GFP intensity measurement
Cells harboring EGFP plasmids were diluted to a moderate concentration (OD600 ≈ 0.5) and the total fluorescence intensity was measured by a fluorescence spectrophotometer (the excitation wavelength: 488 nm, the emission wavelength: 507 nm). The unit fluorescence intensity of each sample was calculated through normalizing the total fluorescence intensity by OD600. The EGFP expression level was also analyzed by sodium dodecyl sulfate-polyacrylamide gel electrophoresis (SDS-PAGE).
Real-time quantitative PCR (qPCR) and calculation of relative translation efficiency
To analyze the transcriptional level of EGFP, strains were grown in 10 mL LBB medium for 24 h, harvested by centrifugation and washed twice with ice-cooled PBS. Total RNA extraction, reverse transcription, and qPCR were then performed using kits from TaKaRa (Dalian, China) according to the manufacturer's instructions. The PCR condition was: 95 °C for 30 s and 45 cycles at 95 °C for 15 s, 62 °C for 30 s, 72 °C for 20 s. The relative EGFP transcription level was analyzed by the 2-DDCt method and the transcript level of housekeeping gene 16S rRNA was used as the endogenous control. The EGFP transcription level of pXMJ19-EGFP with a monocistronic Ptac was defined as 1. Every sample was measured across at least three biological repeats, which had three duplicated wells each. The translation efficiency is calculated through dividing the EGFP intensity by mRNA abundance, the EGFP translation efficiency (T) = the EGFP expression level (P)/ the relative mRNA abundance (M) . The translation efficiency of Ptac control here are defined as 1.
Protein preparation and western blotting assay
After 24 h of cultivation, the cells were harvested by centrifugation at 12,000g for 5 min at 4 °C, washed twice with PBS, and then disrupted by sonication on ice. For soluble expressed proteins EGFP, ADH, ALDH, RamA and gD, the lysates were centrifuged at 12,000 g for 15 min and the supernatants were collected for the subsequent protein analysis. For proteins expressed mainly in the inclusion form (BoIFN-a), the whole lysates were used directly. For protein PINP, just take the medium supernatant to further analysis. All the protein samples were analyzed by 12% (w/v) SDS-PAGE.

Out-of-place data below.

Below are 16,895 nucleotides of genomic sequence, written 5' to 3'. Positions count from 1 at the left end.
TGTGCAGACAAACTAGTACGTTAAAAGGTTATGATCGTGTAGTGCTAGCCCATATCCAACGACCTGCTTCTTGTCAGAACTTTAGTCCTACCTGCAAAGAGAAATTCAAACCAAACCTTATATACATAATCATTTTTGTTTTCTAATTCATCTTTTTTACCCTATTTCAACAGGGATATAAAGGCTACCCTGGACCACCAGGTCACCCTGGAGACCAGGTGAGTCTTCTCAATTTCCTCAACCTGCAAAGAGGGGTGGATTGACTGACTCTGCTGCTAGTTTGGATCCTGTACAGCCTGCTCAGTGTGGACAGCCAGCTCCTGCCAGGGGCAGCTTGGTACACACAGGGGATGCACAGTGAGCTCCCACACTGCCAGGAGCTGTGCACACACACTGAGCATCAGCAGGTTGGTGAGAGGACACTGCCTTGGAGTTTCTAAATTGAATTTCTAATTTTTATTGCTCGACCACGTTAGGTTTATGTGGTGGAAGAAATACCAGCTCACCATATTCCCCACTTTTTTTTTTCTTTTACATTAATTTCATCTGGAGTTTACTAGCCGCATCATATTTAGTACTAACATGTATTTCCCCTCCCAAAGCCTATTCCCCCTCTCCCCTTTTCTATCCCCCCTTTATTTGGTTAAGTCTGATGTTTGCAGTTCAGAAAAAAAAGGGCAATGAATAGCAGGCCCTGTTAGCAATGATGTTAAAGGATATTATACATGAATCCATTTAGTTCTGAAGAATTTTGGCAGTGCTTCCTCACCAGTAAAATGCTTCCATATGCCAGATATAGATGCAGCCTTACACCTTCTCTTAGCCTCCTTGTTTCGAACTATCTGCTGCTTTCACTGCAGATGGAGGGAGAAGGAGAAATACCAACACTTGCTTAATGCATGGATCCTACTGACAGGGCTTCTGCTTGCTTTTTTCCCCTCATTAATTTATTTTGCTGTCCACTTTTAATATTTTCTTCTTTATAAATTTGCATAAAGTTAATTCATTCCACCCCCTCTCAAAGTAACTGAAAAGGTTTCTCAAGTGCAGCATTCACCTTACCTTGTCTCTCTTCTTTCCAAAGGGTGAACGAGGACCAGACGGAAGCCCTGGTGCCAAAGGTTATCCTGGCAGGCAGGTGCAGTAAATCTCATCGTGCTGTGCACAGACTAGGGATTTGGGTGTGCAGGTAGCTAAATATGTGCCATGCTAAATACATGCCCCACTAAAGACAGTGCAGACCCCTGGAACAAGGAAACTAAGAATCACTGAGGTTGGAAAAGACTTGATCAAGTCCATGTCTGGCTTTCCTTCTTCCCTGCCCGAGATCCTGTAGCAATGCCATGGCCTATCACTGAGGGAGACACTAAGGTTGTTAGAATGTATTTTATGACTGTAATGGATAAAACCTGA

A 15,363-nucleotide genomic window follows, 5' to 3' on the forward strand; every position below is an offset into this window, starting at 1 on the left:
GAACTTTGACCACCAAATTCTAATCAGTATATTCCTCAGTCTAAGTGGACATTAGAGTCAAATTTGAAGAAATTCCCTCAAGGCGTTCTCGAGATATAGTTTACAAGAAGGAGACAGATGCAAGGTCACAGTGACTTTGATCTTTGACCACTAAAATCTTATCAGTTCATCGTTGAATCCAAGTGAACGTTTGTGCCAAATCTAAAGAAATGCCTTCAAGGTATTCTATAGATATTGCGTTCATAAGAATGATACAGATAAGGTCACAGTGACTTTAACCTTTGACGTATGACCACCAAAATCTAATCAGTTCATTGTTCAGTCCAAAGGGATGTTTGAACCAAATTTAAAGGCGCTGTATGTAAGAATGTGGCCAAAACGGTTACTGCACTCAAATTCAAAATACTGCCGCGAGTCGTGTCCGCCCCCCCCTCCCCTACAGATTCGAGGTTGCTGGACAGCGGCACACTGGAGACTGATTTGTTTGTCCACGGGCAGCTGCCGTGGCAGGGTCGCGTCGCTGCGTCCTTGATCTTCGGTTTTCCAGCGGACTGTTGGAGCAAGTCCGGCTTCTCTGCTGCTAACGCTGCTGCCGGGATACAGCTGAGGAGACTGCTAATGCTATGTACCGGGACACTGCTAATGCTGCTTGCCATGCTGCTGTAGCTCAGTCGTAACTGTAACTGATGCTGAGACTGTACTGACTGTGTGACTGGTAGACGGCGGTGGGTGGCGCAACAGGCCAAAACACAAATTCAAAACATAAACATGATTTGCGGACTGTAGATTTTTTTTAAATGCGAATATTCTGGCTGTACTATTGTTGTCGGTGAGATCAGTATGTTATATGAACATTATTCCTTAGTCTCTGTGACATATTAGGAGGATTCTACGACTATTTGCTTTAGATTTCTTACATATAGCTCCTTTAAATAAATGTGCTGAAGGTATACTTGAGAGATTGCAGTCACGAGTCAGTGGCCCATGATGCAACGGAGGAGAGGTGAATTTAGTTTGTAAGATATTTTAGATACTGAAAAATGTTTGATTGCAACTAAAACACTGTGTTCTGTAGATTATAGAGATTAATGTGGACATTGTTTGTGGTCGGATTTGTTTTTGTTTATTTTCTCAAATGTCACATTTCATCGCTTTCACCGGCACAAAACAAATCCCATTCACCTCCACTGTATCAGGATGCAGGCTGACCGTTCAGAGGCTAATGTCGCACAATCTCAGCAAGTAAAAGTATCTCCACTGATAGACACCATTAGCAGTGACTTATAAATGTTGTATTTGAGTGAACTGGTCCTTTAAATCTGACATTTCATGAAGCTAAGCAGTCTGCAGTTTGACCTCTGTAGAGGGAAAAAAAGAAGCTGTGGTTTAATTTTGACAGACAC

The proteins on the SDS-PAGE gel were electrophoretically transferred onto a polyvinyl diﬂuoride membrane using a Bio-Rad transblot device (USA). The membrane was incubated within 5% non-fat milk powder for 2h to block nonspeciﬁc binding sites. After incubation, replaced the milk with monoclonal horseradish peroxidase (HRP)-conjugated anti-His6 antibody. Washed the membrane three times with TBST after 1 hour of incubation. Finally, the protein was performed using an ECL kit (Amersham Biosciences, America). The strength of protein bands was quantified using Image J software.
Fed-batch cultivation and purification of PINP
To validate large-scale expression of EGFP of the top three strongest vectors and achieve large-scale production of PINP. After overnight activation, 200 mL of C. glutamicum seed solutions were all transferred to 1.8 L of LBB medium (30 g/L glucose) in a 5 L fermenter (Applikon EZ-control). Throughout the total 48 h of cultivation, the temperature was maintained at 30 °C. The dissolved oxygen was maintained at 30% (v/v). The speed was set to 400-1000 r/min and the pH of the medium was controlled at 7. To avoid glucose starvation, 50 mL glucose solution (300g/L) was added every four hours after 12 h of inoculation. Glucose concentrations in the culture medium were monitored by a glucose assay kit (Sigma, St. Louis, Missouri, USA).
The protein purification steps were presented below: the medium supernatant contained PINP were collected first, protein purification used an AKTA purifier system (GE, Sweden) and a HisTrap HP affinity column. Protein quantity and purity was determined by SDS-PAGE analysis.